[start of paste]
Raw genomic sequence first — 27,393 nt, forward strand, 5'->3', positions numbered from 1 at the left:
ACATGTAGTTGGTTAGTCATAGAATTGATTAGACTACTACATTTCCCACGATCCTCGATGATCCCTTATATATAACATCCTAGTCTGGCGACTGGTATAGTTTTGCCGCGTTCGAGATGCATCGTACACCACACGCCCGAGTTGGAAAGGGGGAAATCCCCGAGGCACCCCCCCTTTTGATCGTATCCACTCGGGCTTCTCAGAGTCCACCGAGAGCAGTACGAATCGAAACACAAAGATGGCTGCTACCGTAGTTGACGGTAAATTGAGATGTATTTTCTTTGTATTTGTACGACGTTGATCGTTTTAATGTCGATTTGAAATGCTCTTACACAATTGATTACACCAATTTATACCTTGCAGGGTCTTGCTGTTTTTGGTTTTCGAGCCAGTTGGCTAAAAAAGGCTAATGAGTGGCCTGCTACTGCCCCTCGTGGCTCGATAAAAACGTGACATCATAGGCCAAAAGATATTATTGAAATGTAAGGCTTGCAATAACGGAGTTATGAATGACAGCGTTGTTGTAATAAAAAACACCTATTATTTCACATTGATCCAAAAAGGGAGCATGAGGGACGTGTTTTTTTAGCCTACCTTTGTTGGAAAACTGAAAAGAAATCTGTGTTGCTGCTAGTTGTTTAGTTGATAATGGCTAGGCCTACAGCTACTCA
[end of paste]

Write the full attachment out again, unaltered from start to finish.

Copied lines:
Raw genomic sequence first — 27,393 nt, forward strand, 5'->3', positions numbered from 1 at the left:
ACATGTAGTTGGTTAGTCATAGAATTGATTAGACTACTACATTTCCCACGATCCTCGATGATCCCTTATATATAACATCCTAGTCTGGCGACTGGTATAGTTTTGCCGCGTTCGAGATGCATCGTACACCACACGCCCGAGTTGGAAAGGGGGAAATCCCCGAGGCACCCCCCCTTTTGATCGTATCCACTCGGGCTTCTCAGAGTCCACCGAGAGCAGTACGAATCGAAACACAAAGATGGCTGCTACCGTAGTTGACGGTAAATTGAGATGTATTTTCTTTGTATTTGTACGACGTTGATCGTTTTAATGTCGATTTGAAATGCTCTTACACAATTGATTACACCAATTTATACCTTGCAGGGTCTTGCTGTTTTTGGTTTTCGAGCCAGTTGGCTAAAAAAGGCTAATGAGTGGCCTGCTACTGCCCCTCGTGGCTCGATAAAAACGTGACATCATAGGCCAAAAGATATTATTGAAATGTAAGGCTTGCAATAACGGAGTTATGAATGACAGCGTTGTTGTAATAAAAAACACCTATTATTTCACATTGATCCAAAAAGGGAGCATGAGGGACGTGTTTTTTTAGCCTACCTTTGTTGGAAAACTGAAAAGAAATCTGTGTTGCTGCTAGTTGTTTAGTTGATAATGGCTAGGCCTACAGCTACTCA